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Finding Ideas

Don’t be afraid to browse around to find inspiration!  This may sound silly, but I enjoy looking at the costume jewelry during my weekly trip to Target, as well as perusing catalogs that come via snail mail.  These are good places to find new trends in color combinations and jewelry styles. 

Of course I love to browse online as well.  Anthropology and Forever 21 have interesting ideas.  The inspiration for this particular necklace actually came from Stella and Dot (love the jewelry, just can’t afford the prices).  Whenever I am trying to make piece that is similar to something that I like, I try to find “substitutions” from my personal stash for the various beads. Since I didn’t have any semiprecious beads that were close the ones used in the Ailene necklace, I just used faceted glass beads in similar colors. 

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The original necklace joined all the components together by using wire wraps. I just used eye pins and linked everything together. As you can see, the piece is long enough to be worn in both a single strand or double strand. Personally, I love the summery colors and sparkle that the faceted beads give this necklace.

So, what are your favorite go-to places to look for ideas?

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Kids as Great Beaders

I wanted to continue with the theme from the previous post in which I mentioned that kids can be an amazing source of inspiration in your own jewelry designs.  I recently bought some beautiful beads on a whim with no plans to use them in a project–I just loved the colors and the “sparkle.”  They sat for a few weeks and I couldn’t figure out how I wanted to use them. I asked my thirteen-year-old daughter if she could help me make a statement necklace.  We have a few bins of miscellaneous beads, so we set them out and this is what she put together.  I LOVE this necklace!  She was able to showcase the individual beads, follow the color scheme, and design a piece that I enjoy wearing.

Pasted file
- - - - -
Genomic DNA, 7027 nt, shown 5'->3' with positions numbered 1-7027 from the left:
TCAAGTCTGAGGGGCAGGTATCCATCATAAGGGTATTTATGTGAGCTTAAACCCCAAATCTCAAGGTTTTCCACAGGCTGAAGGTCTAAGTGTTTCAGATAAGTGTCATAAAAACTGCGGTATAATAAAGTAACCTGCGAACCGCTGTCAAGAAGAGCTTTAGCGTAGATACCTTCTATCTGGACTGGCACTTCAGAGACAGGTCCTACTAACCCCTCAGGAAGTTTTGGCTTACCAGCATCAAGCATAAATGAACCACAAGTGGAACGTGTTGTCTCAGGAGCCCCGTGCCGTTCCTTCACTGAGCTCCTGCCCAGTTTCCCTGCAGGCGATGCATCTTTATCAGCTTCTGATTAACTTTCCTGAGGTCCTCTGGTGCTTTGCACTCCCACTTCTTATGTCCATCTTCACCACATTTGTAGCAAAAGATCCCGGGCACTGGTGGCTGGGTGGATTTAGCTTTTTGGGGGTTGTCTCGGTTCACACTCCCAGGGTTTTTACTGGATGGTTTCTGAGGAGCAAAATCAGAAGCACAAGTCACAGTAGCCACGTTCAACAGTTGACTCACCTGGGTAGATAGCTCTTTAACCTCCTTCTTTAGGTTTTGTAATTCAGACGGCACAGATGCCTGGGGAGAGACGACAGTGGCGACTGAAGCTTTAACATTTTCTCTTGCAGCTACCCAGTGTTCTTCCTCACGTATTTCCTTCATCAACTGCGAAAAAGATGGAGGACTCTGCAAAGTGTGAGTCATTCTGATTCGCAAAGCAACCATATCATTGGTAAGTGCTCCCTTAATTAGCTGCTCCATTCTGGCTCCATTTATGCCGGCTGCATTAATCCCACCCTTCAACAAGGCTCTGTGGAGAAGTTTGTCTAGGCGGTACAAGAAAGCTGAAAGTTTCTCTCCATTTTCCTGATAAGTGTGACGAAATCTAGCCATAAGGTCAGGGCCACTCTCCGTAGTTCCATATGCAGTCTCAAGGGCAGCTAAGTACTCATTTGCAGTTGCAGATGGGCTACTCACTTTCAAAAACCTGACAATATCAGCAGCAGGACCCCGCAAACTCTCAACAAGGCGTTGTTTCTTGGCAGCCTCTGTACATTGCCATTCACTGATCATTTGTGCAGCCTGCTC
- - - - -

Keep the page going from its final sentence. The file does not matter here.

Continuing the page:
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Kids are often so much more uninhibited and experimental in their design choices.  I really like seeing what they are able to come up with.  Often they create color combinations or designs ideas that I wouldn’t necessarily think of.  The kids can go to the bins of odds and ends beads whenever they feel like beading and some of their best designs have come from this hodge-podge.

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Kids as Inspiration

We’re definitely a family of beaders, and often I get inspired by watching my daughters work on their projects.  My eight-year-old recently designed this multi-strand necklace.

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She came up with the design, and we worked together to find the components that she needed to put it together.  While she needed a bit of help to attach the wire, she strung the beads and put on the clasp by herself.

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I personally thought it was an elegant necklace and liked her decision to pair the gold chain (I’m not sure if it shows up in the photo, but there are two different kinds) with the white glass pearls.

As I mentioned, my daughters’ jewelry is frequently one of my sources of inspiration.  Now she’s got me thinking of multi-strand necklaces using chain….